ROSENDALE – "You can't be alarmist about this; this is actually happening," Phillip Musegas, of Riverkeeper, told the crowd of more than one hundred concerned citizens from around the region who gathered at SUNY New Paltz Monday night to learn about the Pilgrim Pipeline Company's plan to build a bi-directional pipeline through our portion of New York State.
A panel made up of Jen Metzger, Rosendale councilwoman and member of Citizens for Local Power, Phillip Musegas of Riverkeeper, Nadia Steinzor of Earth Works, and Kim Fraczek of the Sane Energy Project talked about Pilgrim Pipeline's background and the dangers of transporting crude and refined oil through such means.
Pilgrim Pipeline Holdings was formed solely for the purpose of building a 178 mile pipeline to transport Bakken crude oil from the Port of Albany to refineries in Linden, NJ, and to transport refined petroleum products back to Albany. The path of the proposed pipeline would closely parallel the New York State Thruway and cross through the Ulster County towns of Esopus, Lloyd, New Paltz, Plattekill, Rosendale, Saugerties, Ulster and the City of Kingston.
"As of Wednesday, Rosendale was the first town in NY to adopt a resolution against Pilgrim Pipeline," Metzger said. "Pilgrim is hoping to get permission from the Thruway Authority to use its right of way. In Rosendale the path veers off the Thruway quite considerably."
The proposed path would need to go through private property and under the Rosendale rail trail on part of the Wallkill Valley rail trail's easement. This proved to be a source of controversy, though, when Pilgrim contacted property owners to request access for surveys by phrasing their letters to imply that owners would be subject to legal action if they didn't give permission.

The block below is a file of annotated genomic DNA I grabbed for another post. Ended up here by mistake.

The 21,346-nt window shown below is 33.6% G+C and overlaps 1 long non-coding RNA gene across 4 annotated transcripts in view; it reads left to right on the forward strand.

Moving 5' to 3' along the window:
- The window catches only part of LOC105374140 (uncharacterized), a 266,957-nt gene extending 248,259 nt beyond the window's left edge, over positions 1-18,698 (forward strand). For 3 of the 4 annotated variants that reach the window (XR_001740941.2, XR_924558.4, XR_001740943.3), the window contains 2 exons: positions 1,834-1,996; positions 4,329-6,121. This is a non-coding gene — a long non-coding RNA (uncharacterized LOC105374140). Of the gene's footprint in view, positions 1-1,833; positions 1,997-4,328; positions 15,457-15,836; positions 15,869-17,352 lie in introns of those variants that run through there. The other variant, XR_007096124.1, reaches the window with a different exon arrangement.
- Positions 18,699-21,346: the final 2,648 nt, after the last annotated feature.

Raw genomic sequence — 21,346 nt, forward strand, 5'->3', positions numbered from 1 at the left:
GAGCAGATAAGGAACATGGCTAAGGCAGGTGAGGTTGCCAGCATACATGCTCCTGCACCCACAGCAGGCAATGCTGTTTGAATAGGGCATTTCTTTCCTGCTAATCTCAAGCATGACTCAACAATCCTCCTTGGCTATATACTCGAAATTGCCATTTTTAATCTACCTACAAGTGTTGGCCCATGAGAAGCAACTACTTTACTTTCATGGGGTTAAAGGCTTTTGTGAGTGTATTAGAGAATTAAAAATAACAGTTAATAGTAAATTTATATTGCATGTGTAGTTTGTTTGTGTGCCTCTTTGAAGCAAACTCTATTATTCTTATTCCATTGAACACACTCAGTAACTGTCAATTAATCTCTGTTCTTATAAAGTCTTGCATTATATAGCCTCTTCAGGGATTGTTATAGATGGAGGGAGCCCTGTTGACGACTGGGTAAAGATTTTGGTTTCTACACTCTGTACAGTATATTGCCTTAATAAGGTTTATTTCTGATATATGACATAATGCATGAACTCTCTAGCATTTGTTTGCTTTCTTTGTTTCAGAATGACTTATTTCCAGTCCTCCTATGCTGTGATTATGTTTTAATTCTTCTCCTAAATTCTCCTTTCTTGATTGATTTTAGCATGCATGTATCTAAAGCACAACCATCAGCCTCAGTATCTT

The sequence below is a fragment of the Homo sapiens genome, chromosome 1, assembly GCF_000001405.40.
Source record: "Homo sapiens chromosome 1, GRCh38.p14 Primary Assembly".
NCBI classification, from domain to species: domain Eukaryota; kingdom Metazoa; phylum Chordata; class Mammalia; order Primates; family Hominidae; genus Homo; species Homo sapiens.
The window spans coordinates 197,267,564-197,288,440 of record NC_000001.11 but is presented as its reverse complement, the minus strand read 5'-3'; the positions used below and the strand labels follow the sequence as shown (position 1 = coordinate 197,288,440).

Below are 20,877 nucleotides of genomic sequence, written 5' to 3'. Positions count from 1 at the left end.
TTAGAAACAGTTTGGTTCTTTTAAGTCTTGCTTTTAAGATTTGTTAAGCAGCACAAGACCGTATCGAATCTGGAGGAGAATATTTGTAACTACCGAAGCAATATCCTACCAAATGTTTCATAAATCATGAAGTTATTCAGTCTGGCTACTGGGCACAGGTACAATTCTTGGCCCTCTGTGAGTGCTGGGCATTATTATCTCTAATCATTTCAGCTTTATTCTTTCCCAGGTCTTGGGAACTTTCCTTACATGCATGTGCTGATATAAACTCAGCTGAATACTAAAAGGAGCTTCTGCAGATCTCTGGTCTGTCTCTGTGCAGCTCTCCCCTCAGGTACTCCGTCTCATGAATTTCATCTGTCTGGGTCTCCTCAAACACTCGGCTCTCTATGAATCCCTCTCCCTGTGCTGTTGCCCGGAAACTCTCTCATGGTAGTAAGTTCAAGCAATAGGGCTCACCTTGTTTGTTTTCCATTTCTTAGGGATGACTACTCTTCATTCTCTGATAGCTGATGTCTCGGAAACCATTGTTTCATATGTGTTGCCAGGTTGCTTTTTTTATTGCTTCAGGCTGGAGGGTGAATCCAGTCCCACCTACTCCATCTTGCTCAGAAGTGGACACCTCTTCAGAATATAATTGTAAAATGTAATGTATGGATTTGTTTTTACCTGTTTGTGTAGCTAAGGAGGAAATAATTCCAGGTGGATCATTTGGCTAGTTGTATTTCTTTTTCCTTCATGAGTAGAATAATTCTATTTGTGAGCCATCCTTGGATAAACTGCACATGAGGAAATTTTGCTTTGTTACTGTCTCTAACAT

Being a privately owned company and not a public utility Pilgrim, though, has no right of way, according to Metzger.
Other concerns surround the safety of transporting the Bakken crude, which comes from North Dakota's Bakken shale field and is extracted from the ground by hydrofracking and has a history of volatility. One reason Pilgrim gives to support its pipeline proposal is that such transportation would be safer than by river barge or railroad.
According to Metzger, though, rail and barge transport will not stop. The amount of unrefined oil being transported each year is increasing and Pilgrim's plan would only add to the capacity.
Musegaas reinforced this in his comments.
"Bakken crude oil is very dangerous, and dangerous to transport," he said before explaining some of the state and federal permitting process Pilgrim will have to go through.
"There is no single federal agency that has overreaching authority to permit oil pipelines. This makes them vulnerable to local opposition. Without easements/land access, pipelines can't be built," Musegaas said. "Something that citizens can do is push for full environmental review."
As of November 18, he added, permit applications have not been submitted to any of the affected towns.
Pilgrim has approached the Thruway Authority about using their right of way, but other companies who have tried this route have found that route to be too expensive, according to Musegaas. He added that the state Department of Environmental Conservation needs to give them permits to build in wetlands, as does the U.S. Army Corps of Engineers.
Pilgrim Pipeline's website, meanwhile, claims that there will be local economic benefits from their pipeline project, much like the Keystone project working its way through Congress. They also claim possible lowering of fuel prices, though Metzger pointed out how none of these claims have been made clear to the Town of Rosendale.
"They have not said anything about benefits to the towns in their conversations with us," she added. "They have given us precious little information."